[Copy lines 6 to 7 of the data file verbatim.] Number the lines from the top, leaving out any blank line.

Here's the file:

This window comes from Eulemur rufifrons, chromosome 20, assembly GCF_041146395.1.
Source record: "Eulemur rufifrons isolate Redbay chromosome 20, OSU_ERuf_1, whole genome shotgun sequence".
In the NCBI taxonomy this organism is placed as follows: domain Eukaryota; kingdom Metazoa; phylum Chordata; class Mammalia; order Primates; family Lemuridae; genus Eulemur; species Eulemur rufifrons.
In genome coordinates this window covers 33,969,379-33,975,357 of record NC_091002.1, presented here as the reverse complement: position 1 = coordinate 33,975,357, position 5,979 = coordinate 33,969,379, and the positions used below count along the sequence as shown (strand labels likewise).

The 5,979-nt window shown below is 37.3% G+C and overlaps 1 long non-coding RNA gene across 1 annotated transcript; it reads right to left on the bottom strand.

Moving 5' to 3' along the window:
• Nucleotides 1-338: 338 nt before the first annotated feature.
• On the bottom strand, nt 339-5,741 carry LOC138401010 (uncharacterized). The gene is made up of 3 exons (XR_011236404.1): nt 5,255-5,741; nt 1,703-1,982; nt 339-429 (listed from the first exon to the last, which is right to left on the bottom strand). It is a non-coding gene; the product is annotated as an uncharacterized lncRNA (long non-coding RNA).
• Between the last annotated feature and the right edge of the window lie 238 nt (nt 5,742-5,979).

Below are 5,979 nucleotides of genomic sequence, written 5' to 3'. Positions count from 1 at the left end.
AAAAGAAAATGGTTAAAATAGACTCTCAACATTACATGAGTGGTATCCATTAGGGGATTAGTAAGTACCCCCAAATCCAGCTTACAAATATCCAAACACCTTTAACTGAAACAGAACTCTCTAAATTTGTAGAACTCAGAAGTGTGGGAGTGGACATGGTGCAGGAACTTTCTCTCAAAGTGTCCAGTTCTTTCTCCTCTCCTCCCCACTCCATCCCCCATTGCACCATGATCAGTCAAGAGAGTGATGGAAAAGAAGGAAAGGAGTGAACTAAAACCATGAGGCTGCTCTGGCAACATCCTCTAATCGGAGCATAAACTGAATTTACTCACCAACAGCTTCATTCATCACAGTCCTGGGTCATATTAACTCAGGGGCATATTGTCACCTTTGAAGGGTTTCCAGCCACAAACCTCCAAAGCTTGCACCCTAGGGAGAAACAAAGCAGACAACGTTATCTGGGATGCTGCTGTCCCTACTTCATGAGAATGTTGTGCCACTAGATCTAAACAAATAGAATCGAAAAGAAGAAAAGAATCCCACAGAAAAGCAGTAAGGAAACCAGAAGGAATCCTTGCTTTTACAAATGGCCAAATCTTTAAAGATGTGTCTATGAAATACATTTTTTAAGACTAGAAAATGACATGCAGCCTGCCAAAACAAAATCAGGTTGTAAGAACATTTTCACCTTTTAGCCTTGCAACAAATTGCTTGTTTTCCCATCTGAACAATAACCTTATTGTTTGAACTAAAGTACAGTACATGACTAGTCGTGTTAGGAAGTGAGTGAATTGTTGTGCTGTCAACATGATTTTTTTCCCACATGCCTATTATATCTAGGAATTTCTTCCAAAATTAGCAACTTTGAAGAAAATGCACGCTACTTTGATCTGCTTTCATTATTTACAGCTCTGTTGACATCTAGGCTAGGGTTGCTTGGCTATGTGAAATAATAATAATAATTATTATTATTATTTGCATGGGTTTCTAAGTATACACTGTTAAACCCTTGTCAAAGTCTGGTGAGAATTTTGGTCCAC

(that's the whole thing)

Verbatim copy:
Moving 5' to 3' along the window:
• Nucleotides 1-338: 338 nt before the first annotated feature.